ISLAMABAD: The Anti-Narcotics Force (ANF) on Wednesday sought permission from the Supreme Court to take into custody PML-N leader and former Punjab law minister Rana Sanaullah through a petition challenging the grant of bail to him by the Lahore High Court.
The LHC had on Dec 23, 2019 ordered the release of Rana Sanaullah against two surety bonds of Rs1 million each in the drug trafficking case.
In its appeal moved through Advocate Raja Ameen Minhas, the ANF requested the Supreme Court to recall the high court verdict and grant it permission to re-arrest the PML-N leader.
Mr Sanaullah was arrested by the ANF from a picket near Ravi tool plaza on Lahore Motorway in July last year for allegedly possessing 15 kilograms of heroin.
The PML-N had filed his first post-arrest bail petition in a special court on Aug 8, which was dismissed on Sept 20, 2019.
Appeal cites flaws in the judgement of Lahore High Court
The ANF appeal argued that the dismissal order was assailed in the post-arrest bail petition before the high court on Oct 2, 2019, which was subsequently withdrawn the following day because the accused wanted to file the bail petition in the trial court on the fresh grounds. Accordingly, a second bail petition was filed in the trial court on Nov 5, 2019, which was dismissed on Nov 9 with reasons that no fresh ground was available with the accused, the petition said.
The appeal regretted that the high court, while granting the bail to Mr Sanaullah, ignored the fact that no fresh ground had been made out or shown by the accused, adding that the CCTV footage on the basis of which the second bail petition had been filed was available even with the accused at the time of first bail petition which the trial court had rightly dismissed.
The high court, while granting the bail, wrongly concluded that sending 20 grammes of heroin as representative sample out of the total quantity of 15kg for chemical examination made the case of the accused as one of further inquiry, the petition contended.
“The high court totally ignored the fact that 15kg of heroin was in one packet/slab and that in the light of the Supreme Court guidelines provided in the 2012 Ameer Zeb case, only one representative sample was required to be sent for the chemical examination which was accordingly sent by the prosecution. The high court also observed wrongly that no recovery memo of the narcotics was prepared at the place of recovery whereas in fact recovery memo was prepared on the spot by the prosecution which was available on record,” the petition argued.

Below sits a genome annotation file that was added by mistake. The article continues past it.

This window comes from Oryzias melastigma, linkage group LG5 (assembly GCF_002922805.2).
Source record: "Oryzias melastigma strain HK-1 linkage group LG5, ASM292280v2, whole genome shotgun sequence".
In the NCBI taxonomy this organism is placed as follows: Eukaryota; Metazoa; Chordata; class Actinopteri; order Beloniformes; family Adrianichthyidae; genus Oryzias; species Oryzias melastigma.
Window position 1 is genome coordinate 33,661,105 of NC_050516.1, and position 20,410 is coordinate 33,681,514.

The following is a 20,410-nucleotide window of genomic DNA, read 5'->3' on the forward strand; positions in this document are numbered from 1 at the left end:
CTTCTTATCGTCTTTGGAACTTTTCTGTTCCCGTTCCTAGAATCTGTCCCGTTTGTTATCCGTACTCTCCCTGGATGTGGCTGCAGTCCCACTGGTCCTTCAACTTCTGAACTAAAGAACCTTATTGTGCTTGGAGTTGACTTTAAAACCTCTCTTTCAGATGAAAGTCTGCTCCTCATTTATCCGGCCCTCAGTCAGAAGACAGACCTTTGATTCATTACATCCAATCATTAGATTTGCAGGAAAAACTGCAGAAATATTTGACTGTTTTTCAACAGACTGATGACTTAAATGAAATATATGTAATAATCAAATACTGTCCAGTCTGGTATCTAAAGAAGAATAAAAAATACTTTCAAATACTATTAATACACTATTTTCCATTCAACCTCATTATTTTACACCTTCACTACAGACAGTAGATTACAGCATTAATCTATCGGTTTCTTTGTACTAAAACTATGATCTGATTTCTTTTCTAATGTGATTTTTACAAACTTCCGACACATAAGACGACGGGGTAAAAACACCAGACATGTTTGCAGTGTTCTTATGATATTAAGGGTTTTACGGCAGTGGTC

Moreover, it said, the high court in its order had stated that the physical remand of the accused was not sought by the investigating agency in order to probe him on charges of supervising a drug network when it was evident that direct recovery of narcotics was made from the accused on his pointation.
Therefore, the petition argued, no further physical remand of the accused was required; moreover, it was also worthy to note here that the special investigation team (SIT) was constituted with the permission of the court to investigate the matter and the accused was investigated accordingly. But the high court failed to appreciate the facts and evidence available on record and, therefore, the impugned order is liable to be recalled, the petition contended.
Similarly, it said, the high court also failed to consider the fact that the challan submitted on July 23 was handed over to the accused on Aug 9, 2019, and the supplementary challan submitted on Sept 28 was also delivered to him.
Therefore, all relevant record was available with the accused even at the time of filing of the first bail petition and thus no fresh ground was available with the accused for filing the second bail petition.
The bail was granted by the high court while considering the facts which were already discussed and agitated in the earlier bail petition and, therefore, the grant of bail was liable to be struck down.
The high court judge in chambers also erred while considering political victimisation as a ground in the narcotics case, the petition contended, adding that the court had also ignored the fact that the accused was a influential person and had been using his influence despite the fact that he was behind bars. When enlarge on bail, the accused can obstruct the trial proceedings and temper with the prosecution evidence, the petition feared.
“If the impugned high court order is not set aside, it will cause grave miscarriage of justice and illegality,” the petition argued.
The high court had failed to consider the fact that there was no further inquiry required to prove the guilt of the accused when the huge quantity of drug/heroin was recovered from him.
Moreover, the observation made by the high court would likely to prejudice the case of the prosecution in the trial, the petition contended.
Published in Dawn, January 16th, 2020